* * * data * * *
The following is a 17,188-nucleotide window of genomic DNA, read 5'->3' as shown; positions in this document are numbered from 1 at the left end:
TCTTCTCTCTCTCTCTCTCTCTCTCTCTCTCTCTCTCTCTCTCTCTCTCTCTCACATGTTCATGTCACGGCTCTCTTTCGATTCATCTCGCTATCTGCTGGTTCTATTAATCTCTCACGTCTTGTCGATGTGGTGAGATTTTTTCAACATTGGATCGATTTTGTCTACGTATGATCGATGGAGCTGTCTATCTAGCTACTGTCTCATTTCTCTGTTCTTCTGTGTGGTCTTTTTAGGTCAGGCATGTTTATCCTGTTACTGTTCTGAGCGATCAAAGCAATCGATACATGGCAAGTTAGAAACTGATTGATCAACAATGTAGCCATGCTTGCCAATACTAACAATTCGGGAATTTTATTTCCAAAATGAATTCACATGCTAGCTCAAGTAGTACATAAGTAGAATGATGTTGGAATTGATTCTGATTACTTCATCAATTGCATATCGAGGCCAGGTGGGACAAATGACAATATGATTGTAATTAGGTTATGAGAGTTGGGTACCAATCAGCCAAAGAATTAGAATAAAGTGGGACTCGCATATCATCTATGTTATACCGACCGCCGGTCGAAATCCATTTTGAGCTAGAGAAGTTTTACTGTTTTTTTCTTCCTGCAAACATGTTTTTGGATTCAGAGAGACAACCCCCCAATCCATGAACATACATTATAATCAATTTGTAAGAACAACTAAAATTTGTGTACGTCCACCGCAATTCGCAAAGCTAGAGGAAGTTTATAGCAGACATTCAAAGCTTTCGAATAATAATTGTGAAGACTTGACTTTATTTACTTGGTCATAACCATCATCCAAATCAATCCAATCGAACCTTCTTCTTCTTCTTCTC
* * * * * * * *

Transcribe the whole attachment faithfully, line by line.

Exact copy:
The following is a 17,188-nucleotide window of genomic DNA, read 5'->3' as shown; positions in this document are numbered from 1 at the left end:
TCTTCTCTCTCTCTCTCTCTCTCTCTCTCTCTCTCTCTCTCTCTCTCTCTCTCACATGTTCATGTCACGGCTCTCTTTCGATTCATCTCGCTATCTGCTGGTTCTATTAATCTCTCACGTCTTGTCGATGTGGTGAGATTTTTTCAACATTGGATCGATTTTGTCTACGTATGATCGATGGAGCTGTCTATCTAGCTACTGTCTCATTTCTCTGTTCTTCTGTGTGGTCTTTTTAGGTCAGGCATGTTTATCCTGTTACTGTTCTGAGCGATCAAAGCAATCGATACATGGCAAGTTAGAAACTGATTGATCAACAATGTAGCCATGCTTGCCAATACTAACAATTCGGGAATTTTATTTCCAAAATGAATTCACATGCTAGCTCAAGTAGTACATAAGTAGAATGATGTTGGAATTGATTCTGATTACTTCATCAATTGCATATCGAGGCCAGGTGGGACAAATGACAATATGATTGTAATTAGGTTATGAGAGTTGGGTACCAATCAGCCAAAGAATTAGAATAAAGTGGGACTCGCATATCATCTATGTTATACCGACCGCCGGTCGAAATCCATTTTGAGCTAGAGAAGTTTTACTGTTTTTTTCTTCCTGCAAACATGTTTTTGGATTCAGAGAGACAACCCCCCAATCCATGAACATACATTATAATCAATTTGTAAGAACAACTAAAATTTGTGTACGTCCACCGCAATTCGCAAAGCTAGAGGAAGTTTATAGCAGACATTCAAAGCTTTCGAATAATAATTGTGAAGACTTGACTTTATTTACTTGGTCATAACCATCATCCAAATCAATCCAATCGAACCTTCTTCTTCTTCTTCTC